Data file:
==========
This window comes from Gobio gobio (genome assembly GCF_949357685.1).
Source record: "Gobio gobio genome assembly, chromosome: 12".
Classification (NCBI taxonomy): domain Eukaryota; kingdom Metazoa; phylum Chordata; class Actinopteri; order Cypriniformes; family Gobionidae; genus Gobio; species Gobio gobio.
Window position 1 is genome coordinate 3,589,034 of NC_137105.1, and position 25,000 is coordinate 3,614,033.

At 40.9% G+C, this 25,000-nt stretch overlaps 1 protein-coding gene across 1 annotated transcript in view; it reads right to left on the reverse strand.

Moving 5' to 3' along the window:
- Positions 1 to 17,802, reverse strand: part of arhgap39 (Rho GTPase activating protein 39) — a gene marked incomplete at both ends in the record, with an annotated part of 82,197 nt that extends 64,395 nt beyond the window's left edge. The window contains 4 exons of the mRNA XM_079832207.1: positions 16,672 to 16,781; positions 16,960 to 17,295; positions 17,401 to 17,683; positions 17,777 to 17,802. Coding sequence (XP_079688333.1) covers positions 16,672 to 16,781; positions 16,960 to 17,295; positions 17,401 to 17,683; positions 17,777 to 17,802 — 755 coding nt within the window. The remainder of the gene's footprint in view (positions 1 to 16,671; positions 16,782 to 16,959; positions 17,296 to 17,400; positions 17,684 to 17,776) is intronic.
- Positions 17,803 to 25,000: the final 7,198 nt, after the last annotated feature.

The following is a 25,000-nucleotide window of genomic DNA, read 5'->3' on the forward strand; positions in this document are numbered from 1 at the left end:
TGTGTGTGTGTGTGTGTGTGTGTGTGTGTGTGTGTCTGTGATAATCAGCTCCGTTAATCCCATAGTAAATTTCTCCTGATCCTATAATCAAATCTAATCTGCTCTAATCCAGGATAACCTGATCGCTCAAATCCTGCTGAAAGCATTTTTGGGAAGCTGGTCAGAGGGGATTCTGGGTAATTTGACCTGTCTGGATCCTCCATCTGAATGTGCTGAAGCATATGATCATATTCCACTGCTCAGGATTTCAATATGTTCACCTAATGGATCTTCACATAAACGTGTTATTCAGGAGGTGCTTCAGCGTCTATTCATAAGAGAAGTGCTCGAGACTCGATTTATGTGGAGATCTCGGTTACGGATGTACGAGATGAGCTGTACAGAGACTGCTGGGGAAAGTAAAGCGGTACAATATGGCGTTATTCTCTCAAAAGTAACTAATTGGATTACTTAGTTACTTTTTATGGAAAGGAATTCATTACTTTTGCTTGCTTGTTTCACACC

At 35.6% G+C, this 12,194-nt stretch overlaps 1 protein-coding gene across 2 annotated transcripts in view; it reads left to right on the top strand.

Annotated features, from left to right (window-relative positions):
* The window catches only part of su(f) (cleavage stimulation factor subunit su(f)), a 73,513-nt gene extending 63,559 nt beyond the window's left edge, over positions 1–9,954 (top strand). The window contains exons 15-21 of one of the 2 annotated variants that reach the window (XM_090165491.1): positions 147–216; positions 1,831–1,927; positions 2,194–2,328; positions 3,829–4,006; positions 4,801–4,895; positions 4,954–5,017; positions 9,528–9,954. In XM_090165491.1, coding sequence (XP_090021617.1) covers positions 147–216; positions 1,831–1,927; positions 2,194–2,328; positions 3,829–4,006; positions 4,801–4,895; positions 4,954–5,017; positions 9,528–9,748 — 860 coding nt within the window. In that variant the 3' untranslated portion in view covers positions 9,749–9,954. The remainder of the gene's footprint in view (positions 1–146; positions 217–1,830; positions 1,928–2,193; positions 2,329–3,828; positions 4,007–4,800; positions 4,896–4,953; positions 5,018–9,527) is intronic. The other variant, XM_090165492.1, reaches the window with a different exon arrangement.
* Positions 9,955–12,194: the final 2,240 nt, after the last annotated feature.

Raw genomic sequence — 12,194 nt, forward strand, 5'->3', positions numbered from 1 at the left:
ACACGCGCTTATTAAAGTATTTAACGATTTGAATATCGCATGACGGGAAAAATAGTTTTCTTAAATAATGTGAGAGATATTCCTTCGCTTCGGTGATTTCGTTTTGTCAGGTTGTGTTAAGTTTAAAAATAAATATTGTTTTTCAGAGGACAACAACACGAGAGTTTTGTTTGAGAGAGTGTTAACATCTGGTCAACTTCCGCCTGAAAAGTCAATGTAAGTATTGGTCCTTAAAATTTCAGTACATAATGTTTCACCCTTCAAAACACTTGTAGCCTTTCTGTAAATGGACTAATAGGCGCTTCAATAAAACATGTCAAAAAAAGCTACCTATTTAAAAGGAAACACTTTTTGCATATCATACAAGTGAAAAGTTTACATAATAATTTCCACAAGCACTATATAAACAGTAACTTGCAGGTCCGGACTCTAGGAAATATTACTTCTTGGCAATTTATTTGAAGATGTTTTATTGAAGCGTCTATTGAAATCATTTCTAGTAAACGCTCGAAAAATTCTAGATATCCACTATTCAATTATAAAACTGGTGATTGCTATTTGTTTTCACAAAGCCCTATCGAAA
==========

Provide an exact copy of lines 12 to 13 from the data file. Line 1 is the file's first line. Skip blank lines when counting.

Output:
Annotated features, from left to right (window-relative positions):
* The window catches only part of su(f) (cleavage stimulation factor subunit su(f)), a 73,513-nt gene extending 63,559 nt beyond the window's left edge, over positions 1–9,954 (top strand). The window contains exons 15-21 of one of the 2 annotated variants that reach the window (XM_090165491.1): positions 147–216; positions 1,831–1,927; positions 2,194–2,328; positions 3,829–4,006; positions 4,801–4,895; positions 4,954–5,017; positions 9,528–9,954. In XM_090165491.1, coding sequence (XP_090021617.1) covers positions 147–216; positions 1,831–1,927; positions 2,194–2,328; positions 3,829–4,006; positions 4,801–4,895; positions 4,954–5,017; positions 9,528–9,748 — 860 coding nt within the window. In that variant the 3' untranslated portion in view covers positions 9,749–9,954. The remainder of the gene's footprint in view (positions 1–146; positions 217–1,830; positions 1,928–2,193; positions 2,329–3,828; positions 4,007–4,800; positions 4,896–4,953; positions 5,018–9,527) is intronic. The other variant, XM_090165492.1, reaches the window with a different exon arrangement.